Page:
EL FASHER, Sudan (AP) — The U.N. Security Council found strong opposition to sending a U.N. force to replace African Union peacekeepers in conflict-wracked Darfur on Friday, with one tribal chief threatening a “jihad” if non-African troops come to this vast Muslim region.
The government’s reluctance to replace the African Union force was echoed by tribal and youth leaders invited to meet the council in Darfur.
Mowadh Jalaladin, a representative of the Barty tribe, which he said has about 250,000 members, said handing over to a U.N. force “would inaugurate foreign occupation and intervention” and remind Sudanese of the colonial past, echoing earlier government
rhetoric that has fanned anti-U.N. sentiment.
It was the United States that offered the motion on the UN Security Council this past February to send UN peacekeepers to Darfur. Bring on the conspiracy theories:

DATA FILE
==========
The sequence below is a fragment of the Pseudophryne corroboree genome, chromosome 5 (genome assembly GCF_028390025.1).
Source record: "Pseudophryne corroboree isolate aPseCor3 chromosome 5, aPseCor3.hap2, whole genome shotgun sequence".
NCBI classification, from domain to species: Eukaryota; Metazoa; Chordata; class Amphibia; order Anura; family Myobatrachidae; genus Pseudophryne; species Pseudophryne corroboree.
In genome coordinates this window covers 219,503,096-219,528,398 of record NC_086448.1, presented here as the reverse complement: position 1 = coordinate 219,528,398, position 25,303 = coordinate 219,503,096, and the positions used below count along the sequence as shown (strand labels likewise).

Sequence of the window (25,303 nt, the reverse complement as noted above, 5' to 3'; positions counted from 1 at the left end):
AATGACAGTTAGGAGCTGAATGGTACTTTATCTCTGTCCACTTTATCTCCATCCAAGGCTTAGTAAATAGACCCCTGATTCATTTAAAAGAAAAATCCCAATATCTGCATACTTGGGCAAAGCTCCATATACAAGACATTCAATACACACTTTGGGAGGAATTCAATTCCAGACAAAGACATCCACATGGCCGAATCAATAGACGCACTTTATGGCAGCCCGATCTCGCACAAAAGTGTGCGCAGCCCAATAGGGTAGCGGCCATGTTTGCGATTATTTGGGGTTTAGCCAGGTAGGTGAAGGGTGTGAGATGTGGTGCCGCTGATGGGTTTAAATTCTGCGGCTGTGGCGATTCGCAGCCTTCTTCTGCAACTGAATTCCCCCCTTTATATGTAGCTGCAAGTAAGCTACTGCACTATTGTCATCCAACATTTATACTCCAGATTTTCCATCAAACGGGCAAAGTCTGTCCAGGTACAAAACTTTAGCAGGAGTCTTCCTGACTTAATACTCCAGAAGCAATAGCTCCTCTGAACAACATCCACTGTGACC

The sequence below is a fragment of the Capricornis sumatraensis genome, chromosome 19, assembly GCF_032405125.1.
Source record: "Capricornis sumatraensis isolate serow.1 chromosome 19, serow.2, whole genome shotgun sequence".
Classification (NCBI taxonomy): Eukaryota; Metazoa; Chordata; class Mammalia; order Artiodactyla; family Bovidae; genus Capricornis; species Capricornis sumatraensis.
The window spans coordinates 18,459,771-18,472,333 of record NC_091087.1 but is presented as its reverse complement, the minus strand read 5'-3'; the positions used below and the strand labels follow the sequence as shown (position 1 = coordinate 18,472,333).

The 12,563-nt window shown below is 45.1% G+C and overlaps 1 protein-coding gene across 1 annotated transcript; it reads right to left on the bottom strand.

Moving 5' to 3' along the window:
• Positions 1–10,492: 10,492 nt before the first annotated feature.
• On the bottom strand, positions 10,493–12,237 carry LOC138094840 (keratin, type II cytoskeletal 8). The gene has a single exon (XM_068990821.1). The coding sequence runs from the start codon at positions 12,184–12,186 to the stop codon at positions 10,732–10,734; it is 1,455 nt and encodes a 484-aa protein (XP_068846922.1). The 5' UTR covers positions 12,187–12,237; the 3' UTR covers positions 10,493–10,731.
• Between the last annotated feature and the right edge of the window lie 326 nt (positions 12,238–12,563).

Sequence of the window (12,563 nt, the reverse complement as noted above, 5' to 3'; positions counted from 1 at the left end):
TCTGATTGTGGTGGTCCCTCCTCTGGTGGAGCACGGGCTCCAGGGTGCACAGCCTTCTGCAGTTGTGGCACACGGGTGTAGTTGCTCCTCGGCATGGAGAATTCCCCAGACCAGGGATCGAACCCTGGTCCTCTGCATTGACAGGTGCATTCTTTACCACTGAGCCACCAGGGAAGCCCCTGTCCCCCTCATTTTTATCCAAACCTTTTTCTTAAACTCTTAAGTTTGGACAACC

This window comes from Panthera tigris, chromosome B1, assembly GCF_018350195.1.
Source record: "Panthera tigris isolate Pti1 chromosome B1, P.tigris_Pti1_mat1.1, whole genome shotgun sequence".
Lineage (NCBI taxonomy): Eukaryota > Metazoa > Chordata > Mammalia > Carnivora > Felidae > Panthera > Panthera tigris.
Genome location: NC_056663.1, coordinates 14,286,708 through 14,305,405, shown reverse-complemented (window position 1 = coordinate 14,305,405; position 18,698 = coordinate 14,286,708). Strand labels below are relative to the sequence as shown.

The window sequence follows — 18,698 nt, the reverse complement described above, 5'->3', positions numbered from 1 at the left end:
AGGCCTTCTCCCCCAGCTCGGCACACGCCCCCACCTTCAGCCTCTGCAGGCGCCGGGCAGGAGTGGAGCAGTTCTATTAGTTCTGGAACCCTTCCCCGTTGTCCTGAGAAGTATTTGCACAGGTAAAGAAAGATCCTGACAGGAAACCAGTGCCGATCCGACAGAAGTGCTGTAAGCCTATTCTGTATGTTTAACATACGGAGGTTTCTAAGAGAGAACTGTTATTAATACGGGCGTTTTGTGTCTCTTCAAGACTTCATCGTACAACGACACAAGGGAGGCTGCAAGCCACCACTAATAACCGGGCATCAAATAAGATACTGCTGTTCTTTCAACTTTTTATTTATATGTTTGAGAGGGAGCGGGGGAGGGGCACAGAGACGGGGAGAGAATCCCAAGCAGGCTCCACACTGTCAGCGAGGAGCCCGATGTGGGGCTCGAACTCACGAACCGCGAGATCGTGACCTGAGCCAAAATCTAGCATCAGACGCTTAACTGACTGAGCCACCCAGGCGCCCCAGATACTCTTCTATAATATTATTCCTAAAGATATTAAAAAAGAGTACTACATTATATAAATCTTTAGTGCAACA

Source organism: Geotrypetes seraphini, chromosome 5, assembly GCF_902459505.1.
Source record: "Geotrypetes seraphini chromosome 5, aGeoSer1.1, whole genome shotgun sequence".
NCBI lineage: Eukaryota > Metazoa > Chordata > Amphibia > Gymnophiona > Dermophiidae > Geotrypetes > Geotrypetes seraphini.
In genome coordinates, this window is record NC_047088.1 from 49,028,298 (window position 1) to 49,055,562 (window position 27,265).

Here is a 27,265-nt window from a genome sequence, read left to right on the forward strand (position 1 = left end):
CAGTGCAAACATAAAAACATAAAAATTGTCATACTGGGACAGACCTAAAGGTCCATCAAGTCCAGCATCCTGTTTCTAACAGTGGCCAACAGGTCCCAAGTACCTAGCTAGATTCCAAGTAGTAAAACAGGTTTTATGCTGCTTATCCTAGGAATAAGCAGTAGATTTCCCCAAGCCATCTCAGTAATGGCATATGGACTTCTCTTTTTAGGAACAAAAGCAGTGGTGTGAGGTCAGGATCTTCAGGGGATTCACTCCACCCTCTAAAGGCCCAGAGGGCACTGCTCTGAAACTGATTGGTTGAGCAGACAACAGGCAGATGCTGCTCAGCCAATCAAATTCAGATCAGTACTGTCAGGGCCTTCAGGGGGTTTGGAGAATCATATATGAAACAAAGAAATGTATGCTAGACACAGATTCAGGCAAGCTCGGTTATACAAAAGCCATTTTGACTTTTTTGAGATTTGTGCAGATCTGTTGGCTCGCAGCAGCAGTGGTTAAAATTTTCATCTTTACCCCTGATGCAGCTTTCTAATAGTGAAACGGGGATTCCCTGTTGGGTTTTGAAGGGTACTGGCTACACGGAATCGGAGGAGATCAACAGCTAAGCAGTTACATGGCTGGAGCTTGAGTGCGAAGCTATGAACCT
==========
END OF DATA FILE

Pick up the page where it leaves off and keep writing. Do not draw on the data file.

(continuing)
The cry also has been taken up by international extremists. Al-Jazeera satellite channel on Friday broadcast a videotape by the deputy leader of al Qaeda, Ayman al-Zawahri, in which he said the U.N. Security Council visit to Sudan was “to prepare to occupy and divide it.”
In a tape aired on Arab television in April, al Qaeda leader Osama bin Laden urged followers to fight any U.N. peacekeeping force in Sudan.
If a U.N. force comes to Darfur, Jalaladin said, “We are declaring jihad against it.
“It means death. It means defending Sudan and Islam,” Jalaladin said.
“The root causes of the Darfur conflict are the doing of the Jewish organizations who financed this armed rebellion,” he claimed. “We don’t want the Security Council to be an instrument of the ugly undertakings of the United States of America.”